Opponents of gay marriage celebrated the decision on the Supreme Court House steps in San Francisco. Supporters of gay marriage also gathered at the building, some crying, when the decision was announced.
The state general attorney and a conservative Christian group had brought a lawsuit against the city that prompted the ruling. The decision, citing legislation and a voter-approved measure that both define marriage as between a man and a woman, said the city illegally issued the licenses.
The court asserted they were not ruling on same-sex marriage, but on the separation of powers in government.
“This conclusion is consistent with the classic understanding of the separation-of-powers doctrine — that the legislative power is the power to enact statues, the executive power is the power to execute or enforce statures, and the judicial power is the power to interpret statutes and to determine their constitutionality,” the court said.
The 5-2 ruling to void the 3,995 marriages conducted between Feb. 12 and March 11 came in a separate decision. The court said they must resolve the constitutionality of same-sex marriage before granting legality to the marriages.
City officials said they think same-sex marriage eventually will be legal.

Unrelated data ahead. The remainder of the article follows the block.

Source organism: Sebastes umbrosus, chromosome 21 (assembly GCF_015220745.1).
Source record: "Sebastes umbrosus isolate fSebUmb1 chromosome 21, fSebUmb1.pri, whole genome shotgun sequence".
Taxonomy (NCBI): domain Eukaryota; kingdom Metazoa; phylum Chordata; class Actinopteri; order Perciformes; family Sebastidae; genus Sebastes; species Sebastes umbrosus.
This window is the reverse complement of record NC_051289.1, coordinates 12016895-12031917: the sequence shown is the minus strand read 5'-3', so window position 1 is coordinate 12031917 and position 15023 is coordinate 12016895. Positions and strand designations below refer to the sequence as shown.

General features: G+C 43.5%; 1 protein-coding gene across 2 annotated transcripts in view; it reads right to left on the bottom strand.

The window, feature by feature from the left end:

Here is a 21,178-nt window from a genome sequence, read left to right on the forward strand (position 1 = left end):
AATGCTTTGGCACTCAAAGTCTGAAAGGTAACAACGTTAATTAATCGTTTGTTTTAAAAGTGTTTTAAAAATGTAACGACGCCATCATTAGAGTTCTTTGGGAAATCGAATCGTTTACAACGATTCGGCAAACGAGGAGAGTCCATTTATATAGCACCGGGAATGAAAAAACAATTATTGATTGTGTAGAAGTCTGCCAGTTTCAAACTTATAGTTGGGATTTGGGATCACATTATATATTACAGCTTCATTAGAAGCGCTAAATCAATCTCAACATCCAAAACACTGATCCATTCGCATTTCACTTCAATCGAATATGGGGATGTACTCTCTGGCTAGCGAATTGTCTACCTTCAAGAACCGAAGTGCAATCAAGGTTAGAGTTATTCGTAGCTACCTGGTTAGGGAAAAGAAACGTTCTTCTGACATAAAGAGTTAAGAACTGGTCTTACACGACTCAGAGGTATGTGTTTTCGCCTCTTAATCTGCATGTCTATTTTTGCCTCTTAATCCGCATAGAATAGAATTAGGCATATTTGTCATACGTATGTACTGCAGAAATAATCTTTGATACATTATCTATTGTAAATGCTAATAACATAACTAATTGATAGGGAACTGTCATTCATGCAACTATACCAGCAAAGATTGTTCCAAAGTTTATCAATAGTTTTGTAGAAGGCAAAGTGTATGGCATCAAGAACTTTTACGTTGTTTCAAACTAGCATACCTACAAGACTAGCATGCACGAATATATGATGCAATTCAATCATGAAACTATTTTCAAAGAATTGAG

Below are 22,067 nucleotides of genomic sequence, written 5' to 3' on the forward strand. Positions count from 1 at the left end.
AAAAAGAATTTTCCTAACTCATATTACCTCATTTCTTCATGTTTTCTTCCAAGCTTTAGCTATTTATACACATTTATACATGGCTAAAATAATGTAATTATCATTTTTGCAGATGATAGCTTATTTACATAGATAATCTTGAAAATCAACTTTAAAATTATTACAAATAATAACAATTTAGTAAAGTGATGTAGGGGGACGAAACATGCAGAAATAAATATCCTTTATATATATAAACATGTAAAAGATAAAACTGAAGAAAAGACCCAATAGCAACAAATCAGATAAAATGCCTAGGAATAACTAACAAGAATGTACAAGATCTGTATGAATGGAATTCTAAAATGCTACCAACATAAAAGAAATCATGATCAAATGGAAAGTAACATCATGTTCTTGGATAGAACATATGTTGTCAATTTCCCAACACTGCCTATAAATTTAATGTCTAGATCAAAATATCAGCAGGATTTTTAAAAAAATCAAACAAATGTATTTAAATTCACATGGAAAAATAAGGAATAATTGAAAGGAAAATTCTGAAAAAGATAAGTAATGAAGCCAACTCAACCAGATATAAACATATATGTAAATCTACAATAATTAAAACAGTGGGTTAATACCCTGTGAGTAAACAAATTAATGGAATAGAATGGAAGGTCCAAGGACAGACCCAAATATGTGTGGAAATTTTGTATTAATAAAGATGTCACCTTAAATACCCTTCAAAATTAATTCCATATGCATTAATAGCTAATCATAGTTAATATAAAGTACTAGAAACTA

“Ultimately, we believe when we deal with the issue of the constitutionality of same-sex marriage in California, Mayor Newsom’s position will be vindicated at the end of the day,” said Dennis Herrera, San Francisco’s city attorney.
The ruling did not mention a separate lawsuit that addresses the constitutionality of same-sex marriage. The court did say, however, that if the current legislation is found unconstitutional, “same-sex couples then would be free to obtain valid marriage licenses and enter into valid marriages.”
The ruling, although not unexpected, dealt a blow to gay rights groups.
“It is a sad day for all the wonderful couples in San Francisco, but we know this is not the end,” Alice Leeds of Parents, Families and Friends of Lesbians and Gays, a gay rights group in Washington, said to the New York Times. “The future lies in fairness for gay and lesbian families.
Opponents of same-sex marriage applauded the ruling, saying it was a victory for their efforts to preserve the institution of marriage.
“Instead of helping his cause, Mayor Newsom has set back the same-sex marriage agenda and laid the foundation for the pro-marriage movement to once and for all win this battle to preserve traditional marriage,” said Matthew Staver, who represents Campaign for California Families in a lawsuit challenging the San Francisco marriages.
Newsom sanctioned the licenses in February by citing California’s constitutional ban against discrimination, overlooking the state’s laws against same-sex marriage. He later argued to the court that same-sex couples have a “fundamental right” to marry.
Many other states are dealing with same-sex marriage rights in their courts and among voters. Missouri voters banned same-sex marriage in their state constitution this month, while a Washington judge ruled in favor of gay marriage.
A Massachusetts high court granted gay marriage rights after a constitutional challenge by gays in May.